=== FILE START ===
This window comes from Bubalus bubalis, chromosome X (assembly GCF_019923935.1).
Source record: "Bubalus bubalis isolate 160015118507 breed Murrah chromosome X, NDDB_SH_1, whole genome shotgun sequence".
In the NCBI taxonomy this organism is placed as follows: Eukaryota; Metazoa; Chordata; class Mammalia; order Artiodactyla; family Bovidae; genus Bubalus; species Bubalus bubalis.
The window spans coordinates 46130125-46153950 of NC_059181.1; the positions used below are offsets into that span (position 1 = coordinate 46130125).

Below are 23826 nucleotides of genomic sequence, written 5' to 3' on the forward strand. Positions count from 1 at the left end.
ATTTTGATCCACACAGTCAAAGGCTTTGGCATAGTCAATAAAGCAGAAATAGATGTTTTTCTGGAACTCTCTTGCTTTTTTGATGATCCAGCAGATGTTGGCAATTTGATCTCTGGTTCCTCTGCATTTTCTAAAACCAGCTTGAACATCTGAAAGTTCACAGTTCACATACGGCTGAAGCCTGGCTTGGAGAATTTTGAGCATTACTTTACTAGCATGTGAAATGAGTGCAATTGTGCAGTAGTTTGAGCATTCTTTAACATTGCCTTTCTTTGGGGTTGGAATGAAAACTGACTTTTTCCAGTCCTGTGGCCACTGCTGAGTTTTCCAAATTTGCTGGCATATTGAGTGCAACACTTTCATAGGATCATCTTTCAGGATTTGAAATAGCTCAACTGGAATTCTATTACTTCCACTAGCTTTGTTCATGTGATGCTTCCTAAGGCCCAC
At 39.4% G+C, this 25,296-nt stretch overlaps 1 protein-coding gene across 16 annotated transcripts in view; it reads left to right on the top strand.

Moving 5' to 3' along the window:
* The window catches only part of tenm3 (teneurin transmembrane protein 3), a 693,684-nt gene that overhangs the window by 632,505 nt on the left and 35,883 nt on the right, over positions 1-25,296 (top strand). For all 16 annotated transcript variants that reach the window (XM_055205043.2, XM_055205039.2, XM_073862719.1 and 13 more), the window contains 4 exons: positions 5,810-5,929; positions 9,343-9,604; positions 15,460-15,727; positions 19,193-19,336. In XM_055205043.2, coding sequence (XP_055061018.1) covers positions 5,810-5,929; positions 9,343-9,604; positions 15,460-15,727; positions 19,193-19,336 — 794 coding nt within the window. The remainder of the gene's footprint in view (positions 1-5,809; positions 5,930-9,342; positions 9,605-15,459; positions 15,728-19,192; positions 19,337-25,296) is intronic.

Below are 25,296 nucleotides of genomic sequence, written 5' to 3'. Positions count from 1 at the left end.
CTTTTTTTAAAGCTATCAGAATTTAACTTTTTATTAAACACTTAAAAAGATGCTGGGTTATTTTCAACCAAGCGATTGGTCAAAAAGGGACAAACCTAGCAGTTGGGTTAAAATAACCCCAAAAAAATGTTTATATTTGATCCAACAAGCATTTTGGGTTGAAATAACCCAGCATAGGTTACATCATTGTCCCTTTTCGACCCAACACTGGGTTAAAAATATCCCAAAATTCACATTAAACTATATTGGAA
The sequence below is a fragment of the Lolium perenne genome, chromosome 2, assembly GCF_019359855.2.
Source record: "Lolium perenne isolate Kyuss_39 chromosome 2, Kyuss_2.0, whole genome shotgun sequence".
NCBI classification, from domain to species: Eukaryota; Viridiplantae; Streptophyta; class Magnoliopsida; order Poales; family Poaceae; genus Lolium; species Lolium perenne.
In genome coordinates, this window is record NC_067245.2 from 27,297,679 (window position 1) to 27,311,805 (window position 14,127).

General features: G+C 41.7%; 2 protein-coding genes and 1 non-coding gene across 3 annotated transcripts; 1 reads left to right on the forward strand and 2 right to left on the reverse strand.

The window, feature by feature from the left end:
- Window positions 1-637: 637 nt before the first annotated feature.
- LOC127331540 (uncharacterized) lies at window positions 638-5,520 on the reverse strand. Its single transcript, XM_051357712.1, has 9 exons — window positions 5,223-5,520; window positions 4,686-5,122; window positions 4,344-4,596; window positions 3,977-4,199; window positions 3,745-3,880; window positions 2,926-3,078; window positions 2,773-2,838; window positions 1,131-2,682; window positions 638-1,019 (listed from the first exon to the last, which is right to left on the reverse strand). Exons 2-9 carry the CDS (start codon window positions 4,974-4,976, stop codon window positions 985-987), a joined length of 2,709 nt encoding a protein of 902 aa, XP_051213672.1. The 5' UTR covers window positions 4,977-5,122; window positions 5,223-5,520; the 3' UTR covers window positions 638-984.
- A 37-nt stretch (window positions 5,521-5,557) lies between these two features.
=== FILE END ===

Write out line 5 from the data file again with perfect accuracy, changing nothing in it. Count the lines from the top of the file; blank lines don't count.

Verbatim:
Below are 23826 nucleotides of genomic sequence, written 5' to 3' on the forward strand. Positions count from 1 at the left end.